Goodbye, My Lord & Taylor

A summary of what's in the major U.S. newspapers.
Feb. 28 2005 11:39 AM

Goodbye, My Lord & Taylor

The New York Times, Los Angeles Timesand the Wall Street Journal's world-wide newsbox lead with the capture of Saddam Hussein's half-brother, once the head of two major Baathist security agencies and more recently thought to be a high-level player in the Iraqi insurgence. The Washington Post leads with the $10.5 billion acquisition of May Department Stores by Federated Departments Stores, a merger that will create a franchise with 1,000 locations and $30 billion in sales. The deal is expected to reduce Federated-May's costs by hundreds of millions, meaning thousands of layoffs are likely, as is the shuttering of hundreds of the worst-earning May stores around the country. USA Today devotes its headline to last night's Oscars, but reefers the coverage itself, leading instead with the growing number of personal attack campaigns spawned by the Social Security debate. The same consultants who advised last year's Swift Boat Veterans for Truth have been hired by the conservative group USA Next, in part to assail the AARP—one internet ad shows two men kissing at a wedding, and bears the caption: "The REAL AARP agenda."

Sabawi Ibrahim Hassan Tikriti was captured by the Syrian government along with 29 other Saddam loyalists, then handed to Iraqi authorities after intense pressure from the United States. Hassan was the head of both the General Security Directorate and Mukhabarat agencies, "which between them arrested and killed tens of thousands of Iraqis" (NYT). He'd been number 36 on the U.S.'s 55-member list of Iraq's most-wanted.

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In their coverage of Federated-May merger, the papers agree that the deal means the end of the regional department store, an institution in American retailing for more than a century. The identities of old-guard local franchises like Hecht's (Washington, D.C.), Famous-Barr (St. Louis), Meier & Frank (Portland), and Robinson's-May (Los Angeles) have until now been kept intact by owner May Co. But Federated plans to eliminate the old names in order to build a few mega-brands that can compete nationally with Wal-Mart and the newly minted Kmart-Sears colossus. So by next year, your reliable old Goldsmith's, Burdines and Lord & Taylor stores may all be Macy's (or SuperMacy's?).

(The LAT ends by noting that the merger could harm newspapers because there won't be as many stores to sell ad space to).

The Oscars, in short: Clint Eastwood's Million Dollar Baby won awards for best picture, best director, best actress (Hilary Swank) and best supporting actor (Morgan Freeman). Jamie Foxx gave a heartfelt speech when he won the best actor trophy for his role in Ray, and Cate Blanchett of Martin Scorcese's The Aviator took best supporting actress honors. Except for Foxx's speech and a few funny moments courtesy brash host Chris Rock, the 3-hour show remained stubbornly boring and insipid despite efforts by its producers to funk it up.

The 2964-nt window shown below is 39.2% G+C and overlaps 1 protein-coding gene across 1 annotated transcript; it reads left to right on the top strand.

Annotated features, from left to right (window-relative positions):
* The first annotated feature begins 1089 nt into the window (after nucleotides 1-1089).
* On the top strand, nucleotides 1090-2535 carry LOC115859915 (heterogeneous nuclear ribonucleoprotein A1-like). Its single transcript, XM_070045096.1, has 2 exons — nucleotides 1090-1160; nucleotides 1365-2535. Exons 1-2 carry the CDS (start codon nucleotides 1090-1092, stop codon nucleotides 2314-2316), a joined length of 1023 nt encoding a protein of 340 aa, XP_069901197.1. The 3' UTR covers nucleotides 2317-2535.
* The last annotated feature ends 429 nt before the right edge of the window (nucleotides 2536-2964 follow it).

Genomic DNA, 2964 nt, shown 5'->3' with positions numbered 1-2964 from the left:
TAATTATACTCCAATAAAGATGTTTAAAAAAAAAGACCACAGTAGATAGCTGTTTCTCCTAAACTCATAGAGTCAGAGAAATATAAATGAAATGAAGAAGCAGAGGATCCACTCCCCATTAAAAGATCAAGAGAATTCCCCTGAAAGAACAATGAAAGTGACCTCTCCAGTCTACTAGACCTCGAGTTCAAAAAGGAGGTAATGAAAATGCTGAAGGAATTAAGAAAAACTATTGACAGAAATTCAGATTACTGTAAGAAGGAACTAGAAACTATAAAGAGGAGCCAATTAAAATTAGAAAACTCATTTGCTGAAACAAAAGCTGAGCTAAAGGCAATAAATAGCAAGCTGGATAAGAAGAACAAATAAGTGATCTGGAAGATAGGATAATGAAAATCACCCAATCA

An NYT front reports on Iran's recent admission that in the late 1980's, it had contacts with infamous Pakistani nuclear scientist A.Q. Khan. According to a document turned over to international inspectors, Khan offered to sell Iran a set of technologies that would enable it to construct a nuclear weapon. Iran appears to have rejected some parts of the deal and accepted others, though more specific details are not yet clear. Officials cite the document as more evidence that Iran is likely concealing uranium production activities from the international community, but say that the information is not a smoking gun.

Meanwhile, reports the WP, the Bush administration may reverse an earlier stance and join with Europe in nuclear negotiations with Iran. The talks aim to use economic incentives to persuade Iran to abandon its quest for nukes. Until now, the Bush government believed that Iran should not be given bribes to do what it was legally bound to do anyway, according to the Non-Proliferation Treaty.

The LAT runs an interesting feature on the vibrant yet chaotic Taiwanese media, which, though it's among the freest presses in the world, is so ratings-obsessed that most of its big stories amount basically to tabloid gossip. Reformers are trying to establish higher standards of integrity, accuracy, and accountability, since things like fact-checking and libel-prevention often fall by the wayside in the race to get the story out. A representative snippet: When one professor offered a course on media ethics, "none of his journalism students signed up. Asked why, several said they didn't want to become 'schizophrenic,' constrained by boring niceties that had no place in the real world."

Razz-Berry: Every year, the Golden Raspberry Award Foundation  hosts an anti-award show a night before the Oscars, where trophies for the year's worst performances are handed out. In a feat of incredible humility, Halle Berry actually showed up Saturday to accept her Worst Actress Award for Catwoman, and delighted the crowd by reprising her tearful 2002 acceptance speech for her winning role in Monster's Ball (she brought that Oscar with her to the Razzies). Berry ended by earnestly thanking Warner Bros "for casting me in this piece of [expletive]." Ms. Berry, TP salutes you!

David Sarno is the founder of Lighthaus Inc, which develops interactive storytelling for news, education, and health care. He was a technology and culture writer at the Los Angeles Times from 2006 to 2013.

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